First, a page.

Factors of prognostic value in long-term survival of colorectal cancer patients

Hepatogastroenterology. 1991 Oct;38(5):438-43.


We have studied 191 protocolized colorectal cancer patients, analyzing the prognostic factors described in the literature as being important to long-term survival. Of the data studied, sex, age, duration of symptoms, tumor location, tumor extension within the circumference of the bowel lumen, and the surgical technique employed, all showed differences in terms of five-year survival, but without reaching statistical significance. The factors with statistically significant prognostic value were first symptoms, occlusion, perforation, primary tumor size and configuration, lymph node involvement, degree of wall infiltration, presence of emboli, degree of differentiation and Scarff index. In view of these results, we consider that the evaluation of bowel wall infiltration, lymph node involvement, venous and/or lymphatic embolization, and tumor differentiation is necessary to establish long-term prognosis in these patients. The remaining factors lack prognostic value.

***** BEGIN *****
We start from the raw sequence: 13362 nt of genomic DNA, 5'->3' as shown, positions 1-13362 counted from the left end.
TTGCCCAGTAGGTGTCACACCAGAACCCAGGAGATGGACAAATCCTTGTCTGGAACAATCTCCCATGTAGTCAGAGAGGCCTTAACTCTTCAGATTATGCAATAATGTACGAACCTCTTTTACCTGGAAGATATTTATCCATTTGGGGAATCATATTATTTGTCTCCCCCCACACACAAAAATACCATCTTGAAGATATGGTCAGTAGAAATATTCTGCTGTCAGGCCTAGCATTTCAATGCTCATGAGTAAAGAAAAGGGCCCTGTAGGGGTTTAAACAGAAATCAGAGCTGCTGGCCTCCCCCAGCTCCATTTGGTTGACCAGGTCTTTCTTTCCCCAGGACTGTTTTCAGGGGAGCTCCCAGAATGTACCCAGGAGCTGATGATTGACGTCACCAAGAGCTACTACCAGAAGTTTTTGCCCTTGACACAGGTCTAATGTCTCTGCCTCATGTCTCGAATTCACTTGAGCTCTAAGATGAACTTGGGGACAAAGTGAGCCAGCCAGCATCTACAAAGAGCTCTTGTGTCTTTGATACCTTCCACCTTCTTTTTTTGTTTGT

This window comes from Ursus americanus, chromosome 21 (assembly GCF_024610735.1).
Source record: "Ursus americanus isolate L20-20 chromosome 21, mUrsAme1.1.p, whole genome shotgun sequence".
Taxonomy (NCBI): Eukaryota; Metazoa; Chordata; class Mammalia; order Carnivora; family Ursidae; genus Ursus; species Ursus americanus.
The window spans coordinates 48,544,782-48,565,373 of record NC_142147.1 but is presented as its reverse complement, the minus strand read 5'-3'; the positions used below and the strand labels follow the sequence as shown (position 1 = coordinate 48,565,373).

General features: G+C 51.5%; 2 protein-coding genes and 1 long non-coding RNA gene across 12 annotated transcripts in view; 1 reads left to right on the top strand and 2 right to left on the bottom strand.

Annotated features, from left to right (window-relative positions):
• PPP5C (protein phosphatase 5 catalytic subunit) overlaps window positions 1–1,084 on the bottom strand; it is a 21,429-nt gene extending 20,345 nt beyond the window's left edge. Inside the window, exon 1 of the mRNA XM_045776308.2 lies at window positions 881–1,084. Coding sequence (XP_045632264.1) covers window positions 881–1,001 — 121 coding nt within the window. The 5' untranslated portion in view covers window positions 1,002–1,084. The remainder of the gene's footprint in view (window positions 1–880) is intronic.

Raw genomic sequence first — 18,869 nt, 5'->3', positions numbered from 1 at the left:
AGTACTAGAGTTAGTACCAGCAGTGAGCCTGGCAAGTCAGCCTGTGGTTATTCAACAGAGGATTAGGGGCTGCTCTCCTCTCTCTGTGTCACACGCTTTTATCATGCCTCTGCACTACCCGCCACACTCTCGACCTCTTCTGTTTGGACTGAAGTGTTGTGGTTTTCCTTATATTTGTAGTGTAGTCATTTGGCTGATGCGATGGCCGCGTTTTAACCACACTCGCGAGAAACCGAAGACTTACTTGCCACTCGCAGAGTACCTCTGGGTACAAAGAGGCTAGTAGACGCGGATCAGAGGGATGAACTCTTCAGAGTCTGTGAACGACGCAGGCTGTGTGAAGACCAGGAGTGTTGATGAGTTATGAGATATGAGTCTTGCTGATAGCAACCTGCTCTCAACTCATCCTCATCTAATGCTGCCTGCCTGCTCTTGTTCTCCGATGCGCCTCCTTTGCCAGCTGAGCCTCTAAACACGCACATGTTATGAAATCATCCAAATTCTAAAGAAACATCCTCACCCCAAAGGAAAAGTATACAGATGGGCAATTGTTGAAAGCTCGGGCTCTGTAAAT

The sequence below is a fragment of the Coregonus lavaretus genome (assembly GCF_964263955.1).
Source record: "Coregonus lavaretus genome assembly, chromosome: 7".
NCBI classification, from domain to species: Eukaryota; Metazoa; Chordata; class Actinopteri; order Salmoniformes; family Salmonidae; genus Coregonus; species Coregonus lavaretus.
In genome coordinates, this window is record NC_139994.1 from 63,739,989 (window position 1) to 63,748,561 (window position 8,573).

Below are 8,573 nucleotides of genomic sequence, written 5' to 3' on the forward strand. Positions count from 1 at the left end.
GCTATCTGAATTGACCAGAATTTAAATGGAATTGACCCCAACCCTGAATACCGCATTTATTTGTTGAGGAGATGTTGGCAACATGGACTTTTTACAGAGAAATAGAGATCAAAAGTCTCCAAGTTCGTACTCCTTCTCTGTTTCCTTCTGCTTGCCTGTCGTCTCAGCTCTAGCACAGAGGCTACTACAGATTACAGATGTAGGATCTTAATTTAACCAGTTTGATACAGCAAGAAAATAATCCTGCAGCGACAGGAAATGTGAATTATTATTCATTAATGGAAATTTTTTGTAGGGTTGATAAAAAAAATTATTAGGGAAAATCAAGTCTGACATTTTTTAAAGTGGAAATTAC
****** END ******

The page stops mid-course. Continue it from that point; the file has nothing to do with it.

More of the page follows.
MeSH terms

  • Colorectal Neoplasms / mortality*
  • Female
  • Humans
  • Life Tables
  • Male
  • Middle Aged
  • Prognosis
  • Spain / epidemiology
  • Survival Analysis
  • Survival Rate
  • Time Factors